During our recent trip to Texas, I had the privilege of interviewing my sweet sister-in-law’s mother. My sister-in-law has been talking to me for a while about wanting to write her mom’s personal history, so that was another excuse for our wonderful, multi-purpose Texas travels.
I had met her mother before- eight years before, to be precise, at my brother’s wedding. So I didn’t know her well before we sat down together Sunday evening. But by the end of the night, we were crying and laughing together, holding hands and embracing. That’s one of the true beauties and joys of this work: I learn about ordinary people’s extraordinary lives, weep and laugh with them, and forge very real human connections.
This interview was extra special because my sister-in-law was involved, too. We planned ahead and decided on questions, and I coached her on technique. This was a training session so she can continue the interviews in future sessions when I’m back home in the desert. Because both daughter and mother had shared many of the experiences we discussed, she was in a unique and wonderful position to help prompt her mother and fill in gaps or another perspective.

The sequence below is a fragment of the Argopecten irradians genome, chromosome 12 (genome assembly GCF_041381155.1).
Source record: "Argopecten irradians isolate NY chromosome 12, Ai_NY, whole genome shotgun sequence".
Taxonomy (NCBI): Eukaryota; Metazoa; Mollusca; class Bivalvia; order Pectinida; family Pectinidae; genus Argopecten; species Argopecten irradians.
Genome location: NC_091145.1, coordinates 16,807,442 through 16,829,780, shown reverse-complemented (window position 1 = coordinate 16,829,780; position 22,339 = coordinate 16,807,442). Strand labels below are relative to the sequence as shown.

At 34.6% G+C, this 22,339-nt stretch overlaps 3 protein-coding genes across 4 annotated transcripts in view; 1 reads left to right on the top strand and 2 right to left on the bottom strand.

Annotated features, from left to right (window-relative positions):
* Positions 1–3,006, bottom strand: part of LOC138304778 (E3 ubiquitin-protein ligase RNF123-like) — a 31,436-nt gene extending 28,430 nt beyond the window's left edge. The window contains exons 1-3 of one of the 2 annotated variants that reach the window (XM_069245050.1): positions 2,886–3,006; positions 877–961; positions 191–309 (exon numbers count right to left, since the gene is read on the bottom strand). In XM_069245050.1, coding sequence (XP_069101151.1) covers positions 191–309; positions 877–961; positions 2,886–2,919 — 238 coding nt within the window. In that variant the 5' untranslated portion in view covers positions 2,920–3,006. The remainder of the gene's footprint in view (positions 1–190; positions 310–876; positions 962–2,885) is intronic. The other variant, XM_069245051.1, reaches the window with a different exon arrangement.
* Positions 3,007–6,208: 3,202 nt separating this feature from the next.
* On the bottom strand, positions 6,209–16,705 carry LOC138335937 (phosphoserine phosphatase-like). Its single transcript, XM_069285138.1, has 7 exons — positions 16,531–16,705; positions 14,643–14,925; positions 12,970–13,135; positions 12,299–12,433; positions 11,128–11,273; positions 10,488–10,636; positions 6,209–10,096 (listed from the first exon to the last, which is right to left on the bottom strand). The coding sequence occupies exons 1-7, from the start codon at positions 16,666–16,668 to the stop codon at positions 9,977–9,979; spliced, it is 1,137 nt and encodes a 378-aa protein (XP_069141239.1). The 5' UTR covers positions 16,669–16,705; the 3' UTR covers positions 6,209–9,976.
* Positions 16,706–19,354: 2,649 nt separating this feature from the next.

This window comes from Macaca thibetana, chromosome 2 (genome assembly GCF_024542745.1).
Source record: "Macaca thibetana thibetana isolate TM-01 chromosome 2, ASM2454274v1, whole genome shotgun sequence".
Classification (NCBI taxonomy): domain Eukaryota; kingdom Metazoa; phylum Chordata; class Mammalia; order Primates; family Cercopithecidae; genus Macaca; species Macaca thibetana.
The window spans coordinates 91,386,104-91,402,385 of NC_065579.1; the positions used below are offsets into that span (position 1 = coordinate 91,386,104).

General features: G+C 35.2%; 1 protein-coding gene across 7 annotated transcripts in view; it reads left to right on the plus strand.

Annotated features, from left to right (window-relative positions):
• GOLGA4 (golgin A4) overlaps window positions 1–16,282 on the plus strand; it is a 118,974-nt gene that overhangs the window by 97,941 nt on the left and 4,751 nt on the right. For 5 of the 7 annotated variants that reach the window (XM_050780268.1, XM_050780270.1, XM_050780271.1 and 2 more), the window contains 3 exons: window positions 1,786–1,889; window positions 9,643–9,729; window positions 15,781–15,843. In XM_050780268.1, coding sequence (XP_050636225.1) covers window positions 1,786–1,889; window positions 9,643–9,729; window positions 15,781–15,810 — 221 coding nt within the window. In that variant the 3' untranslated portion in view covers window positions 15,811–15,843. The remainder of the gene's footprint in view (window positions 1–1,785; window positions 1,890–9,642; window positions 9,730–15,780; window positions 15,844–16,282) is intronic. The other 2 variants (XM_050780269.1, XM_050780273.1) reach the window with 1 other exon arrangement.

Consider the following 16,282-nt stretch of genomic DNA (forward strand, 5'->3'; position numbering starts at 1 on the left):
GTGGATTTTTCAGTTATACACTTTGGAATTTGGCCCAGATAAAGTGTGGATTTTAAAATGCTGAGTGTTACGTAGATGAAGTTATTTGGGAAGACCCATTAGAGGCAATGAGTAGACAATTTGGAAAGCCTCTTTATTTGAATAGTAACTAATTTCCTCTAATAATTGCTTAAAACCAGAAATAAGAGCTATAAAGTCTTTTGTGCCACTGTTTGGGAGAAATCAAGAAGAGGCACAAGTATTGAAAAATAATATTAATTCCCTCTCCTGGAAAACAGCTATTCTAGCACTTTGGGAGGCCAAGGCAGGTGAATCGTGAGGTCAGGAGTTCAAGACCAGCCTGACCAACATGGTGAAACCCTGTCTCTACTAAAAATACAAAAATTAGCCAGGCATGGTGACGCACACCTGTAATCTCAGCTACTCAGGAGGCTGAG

It was an uplifting night I will always remember. And despite her feelings of inadequacy, this mother and grandmother shared many beautiful and profound lessons and truths that will be cherished treasures for her family forever.
As we recall the past together, we are both blessed. Doubly blessed. It really is a privilege to be a part of what become sacred experiences where tender feelings are shared and soft tears are shed. Reflect on the challenges and triumphs of life, and rejoice.
Don’t leave your tale untold…
How to capture a loved one’s personal history: Part 1- Interviewing technique
How to finalize your personal history for printing: Part 1- Editing and finalizing text
The Power of Reflection and Writing: why you should reflect on life and how writing your personal history can change your attitude and actions
Using holidays as writing prompts for personal and family history: Easter traditions
Storytelling might be bad for academia but it’s good for people
4 Reasons You Should Be Recording Family Stories
Doubly blessed: Interviewing to capture personal and family history
Some Blessings Come Early, Some Blessings Come Late, Some Come All Along the Way